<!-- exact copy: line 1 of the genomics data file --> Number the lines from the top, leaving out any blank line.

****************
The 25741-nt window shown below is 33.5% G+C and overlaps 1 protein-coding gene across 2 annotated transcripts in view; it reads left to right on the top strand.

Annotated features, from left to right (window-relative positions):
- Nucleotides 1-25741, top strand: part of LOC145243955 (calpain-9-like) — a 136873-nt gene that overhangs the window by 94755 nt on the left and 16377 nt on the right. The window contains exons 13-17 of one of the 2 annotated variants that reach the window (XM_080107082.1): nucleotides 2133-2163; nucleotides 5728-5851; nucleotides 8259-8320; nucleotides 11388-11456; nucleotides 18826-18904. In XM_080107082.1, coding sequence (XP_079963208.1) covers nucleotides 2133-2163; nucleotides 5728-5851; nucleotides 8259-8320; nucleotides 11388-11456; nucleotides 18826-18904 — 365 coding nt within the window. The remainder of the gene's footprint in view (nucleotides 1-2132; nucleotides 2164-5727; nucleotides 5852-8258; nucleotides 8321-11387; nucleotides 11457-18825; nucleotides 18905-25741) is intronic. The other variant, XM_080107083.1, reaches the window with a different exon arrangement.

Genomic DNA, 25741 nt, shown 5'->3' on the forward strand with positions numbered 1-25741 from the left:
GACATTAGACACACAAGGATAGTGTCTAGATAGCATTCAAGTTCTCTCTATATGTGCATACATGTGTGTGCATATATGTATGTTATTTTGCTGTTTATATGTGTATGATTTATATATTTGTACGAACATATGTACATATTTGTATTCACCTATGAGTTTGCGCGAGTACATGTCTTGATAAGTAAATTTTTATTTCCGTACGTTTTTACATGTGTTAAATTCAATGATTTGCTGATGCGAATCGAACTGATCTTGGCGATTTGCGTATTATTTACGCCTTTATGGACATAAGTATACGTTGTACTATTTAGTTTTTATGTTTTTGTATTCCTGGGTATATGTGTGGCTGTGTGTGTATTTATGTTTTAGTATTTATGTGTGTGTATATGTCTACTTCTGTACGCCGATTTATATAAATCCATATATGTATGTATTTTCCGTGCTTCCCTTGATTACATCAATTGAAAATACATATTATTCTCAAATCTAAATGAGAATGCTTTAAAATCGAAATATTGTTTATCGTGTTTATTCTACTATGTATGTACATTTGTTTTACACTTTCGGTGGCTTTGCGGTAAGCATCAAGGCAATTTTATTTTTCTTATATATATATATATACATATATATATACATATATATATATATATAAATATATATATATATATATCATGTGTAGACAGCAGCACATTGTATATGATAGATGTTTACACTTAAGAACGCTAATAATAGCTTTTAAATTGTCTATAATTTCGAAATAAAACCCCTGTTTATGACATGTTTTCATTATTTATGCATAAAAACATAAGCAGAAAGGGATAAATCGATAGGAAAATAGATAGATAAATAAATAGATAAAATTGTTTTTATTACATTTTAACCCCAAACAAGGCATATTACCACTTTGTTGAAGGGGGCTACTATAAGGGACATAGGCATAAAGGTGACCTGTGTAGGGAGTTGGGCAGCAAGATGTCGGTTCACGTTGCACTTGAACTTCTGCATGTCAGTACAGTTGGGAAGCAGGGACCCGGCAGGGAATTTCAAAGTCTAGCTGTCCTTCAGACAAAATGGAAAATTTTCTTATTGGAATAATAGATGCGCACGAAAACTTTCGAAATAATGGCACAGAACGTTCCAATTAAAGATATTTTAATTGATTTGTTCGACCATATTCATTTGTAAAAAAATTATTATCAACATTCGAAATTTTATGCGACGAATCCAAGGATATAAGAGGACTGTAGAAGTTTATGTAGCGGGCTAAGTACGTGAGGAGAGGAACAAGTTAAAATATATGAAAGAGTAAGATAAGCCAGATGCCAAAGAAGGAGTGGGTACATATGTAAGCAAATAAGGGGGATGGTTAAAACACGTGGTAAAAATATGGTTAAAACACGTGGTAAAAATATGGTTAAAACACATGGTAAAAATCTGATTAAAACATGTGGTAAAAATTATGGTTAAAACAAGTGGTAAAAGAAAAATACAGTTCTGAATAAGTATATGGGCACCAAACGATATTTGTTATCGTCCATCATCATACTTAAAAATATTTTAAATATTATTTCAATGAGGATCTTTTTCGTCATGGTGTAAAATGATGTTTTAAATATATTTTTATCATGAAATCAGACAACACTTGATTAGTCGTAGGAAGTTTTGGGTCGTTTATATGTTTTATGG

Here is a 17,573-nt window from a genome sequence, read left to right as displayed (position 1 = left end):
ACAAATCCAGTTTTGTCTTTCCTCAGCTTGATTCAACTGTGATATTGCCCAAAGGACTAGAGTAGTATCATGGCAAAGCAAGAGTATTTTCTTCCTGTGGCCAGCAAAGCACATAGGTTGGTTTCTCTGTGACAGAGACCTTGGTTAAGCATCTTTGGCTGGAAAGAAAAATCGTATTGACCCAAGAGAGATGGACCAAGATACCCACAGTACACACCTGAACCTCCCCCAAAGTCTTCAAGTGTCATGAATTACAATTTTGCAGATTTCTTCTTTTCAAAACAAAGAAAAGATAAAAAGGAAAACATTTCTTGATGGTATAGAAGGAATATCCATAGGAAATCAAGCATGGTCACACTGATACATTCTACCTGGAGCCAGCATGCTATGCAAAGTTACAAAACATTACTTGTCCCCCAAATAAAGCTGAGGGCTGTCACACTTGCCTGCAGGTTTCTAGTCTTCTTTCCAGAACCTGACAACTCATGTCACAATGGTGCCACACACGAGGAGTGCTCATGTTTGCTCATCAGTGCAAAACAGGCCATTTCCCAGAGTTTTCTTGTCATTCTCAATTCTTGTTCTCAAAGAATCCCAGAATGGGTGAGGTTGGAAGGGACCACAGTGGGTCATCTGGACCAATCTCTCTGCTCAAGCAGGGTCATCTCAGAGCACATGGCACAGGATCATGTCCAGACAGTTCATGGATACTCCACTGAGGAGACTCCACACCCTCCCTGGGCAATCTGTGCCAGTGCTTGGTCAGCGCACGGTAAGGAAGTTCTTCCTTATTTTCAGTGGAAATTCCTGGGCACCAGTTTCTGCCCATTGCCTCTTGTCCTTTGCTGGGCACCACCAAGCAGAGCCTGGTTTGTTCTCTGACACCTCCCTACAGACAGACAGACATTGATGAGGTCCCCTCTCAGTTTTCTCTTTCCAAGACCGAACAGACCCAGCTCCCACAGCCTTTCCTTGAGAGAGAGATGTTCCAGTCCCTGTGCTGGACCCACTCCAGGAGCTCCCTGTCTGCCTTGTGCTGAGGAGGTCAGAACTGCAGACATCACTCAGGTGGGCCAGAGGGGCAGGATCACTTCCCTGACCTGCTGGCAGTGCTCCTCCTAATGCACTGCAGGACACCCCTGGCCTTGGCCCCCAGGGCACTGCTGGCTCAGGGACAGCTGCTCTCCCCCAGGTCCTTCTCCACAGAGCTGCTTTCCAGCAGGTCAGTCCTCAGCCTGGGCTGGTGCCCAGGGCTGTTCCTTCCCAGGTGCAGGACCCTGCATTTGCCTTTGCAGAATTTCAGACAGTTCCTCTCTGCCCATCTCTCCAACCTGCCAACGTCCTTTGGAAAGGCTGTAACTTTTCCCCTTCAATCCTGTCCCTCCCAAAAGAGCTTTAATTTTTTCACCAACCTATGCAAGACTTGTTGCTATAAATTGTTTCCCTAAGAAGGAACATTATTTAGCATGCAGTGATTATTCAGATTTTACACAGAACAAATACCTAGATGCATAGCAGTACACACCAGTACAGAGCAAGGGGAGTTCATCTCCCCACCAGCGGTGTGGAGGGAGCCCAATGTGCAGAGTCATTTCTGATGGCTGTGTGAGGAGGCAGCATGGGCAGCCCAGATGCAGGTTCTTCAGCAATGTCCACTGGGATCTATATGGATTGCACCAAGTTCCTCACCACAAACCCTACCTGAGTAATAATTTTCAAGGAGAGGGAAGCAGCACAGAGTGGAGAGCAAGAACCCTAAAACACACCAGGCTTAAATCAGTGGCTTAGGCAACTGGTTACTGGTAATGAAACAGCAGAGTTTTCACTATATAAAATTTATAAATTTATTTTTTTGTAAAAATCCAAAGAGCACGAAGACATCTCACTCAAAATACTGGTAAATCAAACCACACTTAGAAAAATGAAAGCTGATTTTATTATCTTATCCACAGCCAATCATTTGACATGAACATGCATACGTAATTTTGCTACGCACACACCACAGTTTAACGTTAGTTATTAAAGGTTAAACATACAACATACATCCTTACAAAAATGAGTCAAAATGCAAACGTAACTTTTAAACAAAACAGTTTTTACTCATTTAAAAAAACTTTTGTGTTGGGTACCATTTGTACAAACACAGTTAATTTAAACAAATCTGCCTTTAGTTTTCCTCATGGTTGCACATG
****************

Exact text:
The 25741-nt window shown below is 33.5% G+C and overlaps 1 protein-coding gene across 2 annotated transcripts in view; it reads left to right on the top strand.